SP 509-062 Oxfordshire England
Oxford Castle is an earthwork motte and bailey fortress, founded in 1071 by Robert d'Oilly. Possibly built the foundations of an exisiting Saxon building collegiate Church of St George in the castle, the tower of which served not only as the church belfry, but also as the defence of the western angle of the castle, The summit of the motte has lost its two decagonal shell-walls but retains a hexagonal well-chamber. The plain, St George's tower may have been added to the castle around 1074, using the square four storey St George's Tower is stepped inwards up its height, with a round stair turret set to one corner. A high wall with round-headed opening's guards the roof. 12 miles south-east is Wallingford Castle. The shell keep was added later. The castle was ruinous by 1331. The site was largely cleared and new buildings completed in 1805. Excavations have revealed numerous Saxon pits and traces of habitation under the motte where 10th century pottery was found. A secular college, St George in the Castle, was founded 1074 and absorbed by Osney Abbey 1144. The abbey established a college for scholars as well as chaplains circa 1480. This was dissolved in 1539. The crypt remains, but it has been demolished and reconstructed first in 1794 and again in 1848.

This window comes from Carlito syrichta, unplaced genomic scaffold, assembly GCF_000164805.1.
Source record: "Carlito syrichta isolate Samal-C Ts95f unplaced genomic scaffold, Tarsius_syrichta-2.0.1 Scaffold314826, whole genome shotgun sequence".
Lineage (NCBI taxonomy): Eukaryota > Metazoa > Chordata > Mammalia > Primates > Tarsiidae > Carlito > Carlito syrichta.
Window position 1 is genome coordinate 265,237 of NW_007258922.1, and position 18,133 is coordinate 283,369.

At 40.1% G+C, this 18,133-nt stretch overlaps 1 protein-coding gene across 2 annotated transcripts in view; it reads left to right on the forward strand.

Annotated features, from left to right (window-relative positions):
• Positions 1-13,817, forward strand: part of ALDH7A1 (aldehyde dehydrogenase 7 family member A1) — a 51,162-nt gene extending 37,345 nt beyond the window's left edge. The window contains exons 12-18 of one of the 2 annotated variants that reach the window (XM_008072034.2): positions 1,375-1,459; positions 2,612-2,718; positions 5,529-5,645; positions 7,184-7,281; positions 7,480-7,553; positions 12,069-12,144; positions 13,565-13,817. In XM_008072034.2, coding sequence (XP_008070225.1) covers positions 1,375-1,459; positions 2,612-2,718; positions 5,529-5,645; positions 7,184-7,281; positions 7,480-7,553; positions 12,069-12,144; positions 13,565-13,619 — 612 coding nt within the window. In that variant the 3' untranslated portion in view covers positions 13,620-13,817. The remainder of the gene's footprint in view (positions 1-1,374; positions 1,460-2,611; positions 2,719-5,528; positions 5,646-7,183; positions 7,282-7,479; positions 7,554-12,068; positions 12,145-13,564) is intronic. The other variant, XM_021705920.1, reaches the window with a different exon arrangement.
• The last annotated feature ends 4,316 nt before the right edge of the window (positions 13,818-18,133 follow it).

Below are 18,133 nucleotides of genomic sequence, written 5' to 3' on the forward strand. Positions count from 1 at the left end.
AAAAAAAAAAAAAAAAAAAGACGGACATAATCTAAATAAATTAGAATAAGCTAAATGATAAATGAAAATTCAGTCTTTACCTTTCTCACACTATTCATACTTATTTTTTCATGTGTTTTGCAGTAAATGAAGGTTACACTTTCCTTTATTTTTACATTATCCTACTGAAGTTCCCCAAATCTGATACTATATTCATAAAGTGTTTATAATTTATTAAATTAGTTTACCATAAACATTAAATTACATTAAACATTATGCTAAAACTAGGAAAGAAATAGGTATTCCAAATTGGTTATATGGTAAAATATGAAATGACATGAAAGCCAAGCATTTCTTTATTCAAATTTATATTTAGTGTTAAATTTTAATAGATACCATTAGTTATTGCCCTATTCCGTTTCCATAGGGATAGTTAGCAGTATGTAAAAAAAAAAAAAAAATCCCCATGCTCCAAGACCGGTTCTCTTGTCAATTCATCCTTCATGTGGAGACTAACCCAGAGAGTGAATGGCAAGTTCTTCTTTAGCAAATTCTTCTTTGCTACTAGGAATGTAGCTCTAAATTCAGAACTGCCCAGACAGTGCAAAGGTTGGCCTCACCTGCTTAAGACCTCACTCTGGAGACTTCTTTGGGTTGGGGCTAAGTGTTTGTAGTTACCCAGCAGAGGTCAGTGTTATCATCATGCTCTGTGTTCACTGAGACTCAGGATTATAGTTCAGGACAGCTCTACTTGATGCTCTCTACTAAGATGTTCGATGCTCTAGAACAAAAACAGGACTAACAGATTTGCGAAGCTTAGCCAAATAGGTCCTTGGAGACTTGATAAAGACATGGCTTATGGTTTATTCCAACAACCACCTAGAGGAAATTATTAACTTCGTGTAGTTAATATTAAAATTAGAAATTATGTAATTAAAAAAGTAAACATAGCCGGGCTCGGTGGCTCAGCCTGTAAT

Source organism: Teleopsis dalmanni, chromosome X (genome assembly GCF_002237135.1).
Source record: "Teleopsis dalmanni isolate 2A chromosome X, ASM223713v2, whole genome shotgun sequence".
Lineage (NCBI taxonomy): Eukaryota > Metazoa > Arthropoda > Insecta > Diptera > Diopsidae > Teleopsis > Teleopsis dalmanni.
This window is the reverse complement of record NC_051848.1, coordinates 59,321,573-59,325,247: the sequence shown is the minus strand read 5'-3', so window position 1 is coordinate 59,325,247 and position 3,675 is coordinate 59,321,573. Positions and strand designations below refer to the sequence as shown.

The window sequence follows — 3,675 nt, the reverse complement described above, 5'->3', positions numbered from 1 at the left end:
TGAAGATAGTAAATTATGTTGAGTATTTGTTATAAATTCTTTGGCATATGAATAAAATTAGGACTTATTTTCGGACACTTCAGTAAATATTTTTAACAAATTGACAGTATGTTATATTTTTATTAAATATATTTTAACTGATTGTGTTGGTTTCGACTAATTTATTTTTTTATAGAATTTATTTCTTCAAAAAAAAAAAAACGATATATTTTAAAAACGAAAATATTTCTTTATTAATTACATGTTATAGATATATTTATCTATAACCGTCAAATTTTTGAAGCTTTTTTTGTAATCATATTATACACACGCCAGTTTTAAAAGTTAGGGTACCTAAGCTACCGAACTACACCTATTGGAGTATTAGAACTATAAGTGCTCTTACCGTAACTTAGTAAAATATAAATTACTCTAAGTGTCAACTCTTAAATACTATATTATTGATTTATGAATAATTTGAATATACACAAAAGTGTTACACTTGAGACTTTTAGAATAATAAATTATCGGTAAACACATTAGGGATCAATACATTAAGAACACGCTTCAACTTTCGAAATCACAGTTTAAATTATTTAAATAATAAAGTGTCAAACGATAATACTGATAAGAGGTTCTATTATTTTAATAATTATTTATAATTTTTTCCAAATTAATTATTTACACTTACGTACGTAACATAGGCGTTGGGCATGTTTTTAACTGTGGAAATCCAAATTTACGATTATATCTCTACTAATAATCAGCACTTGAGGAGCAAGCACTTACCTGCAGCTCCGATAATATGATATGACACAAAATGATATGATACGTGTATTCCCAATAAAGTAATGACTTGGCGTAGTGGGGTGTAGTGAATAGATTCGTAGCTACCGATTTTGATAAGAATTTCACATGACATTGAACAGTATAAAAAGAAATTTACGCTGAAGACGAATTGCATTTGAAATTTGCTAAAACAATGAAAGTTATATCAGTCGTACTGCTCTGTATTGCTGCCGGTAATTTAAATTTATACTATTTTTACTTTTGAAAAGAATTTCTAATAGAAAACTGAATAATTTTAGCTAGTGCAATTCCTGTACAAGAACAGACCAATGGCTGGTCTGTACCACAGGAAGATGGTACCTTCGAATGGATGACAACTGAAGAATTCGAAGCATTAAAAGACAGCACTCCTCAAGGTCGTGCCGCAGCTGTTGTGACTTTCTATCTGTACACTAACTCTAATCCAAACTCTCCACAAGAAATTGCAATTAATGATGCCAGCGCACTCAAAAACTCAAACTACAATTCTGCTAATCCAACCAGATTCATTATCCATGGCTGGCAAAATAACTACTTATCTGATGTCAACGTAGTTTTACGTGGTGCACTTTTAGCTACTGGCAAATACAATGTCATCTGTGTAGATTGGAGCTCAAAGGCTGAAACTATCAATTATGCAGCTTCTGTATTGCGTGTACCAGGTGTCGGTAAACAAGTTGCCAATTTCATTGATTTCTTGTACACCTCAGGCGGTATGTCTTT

Oxford Castle is located in the city centre, off New Road. 58 miles north-west of London on the A40-A420.
The site is visible from the road, for tours and events check website for details.
There are a car parks nearby.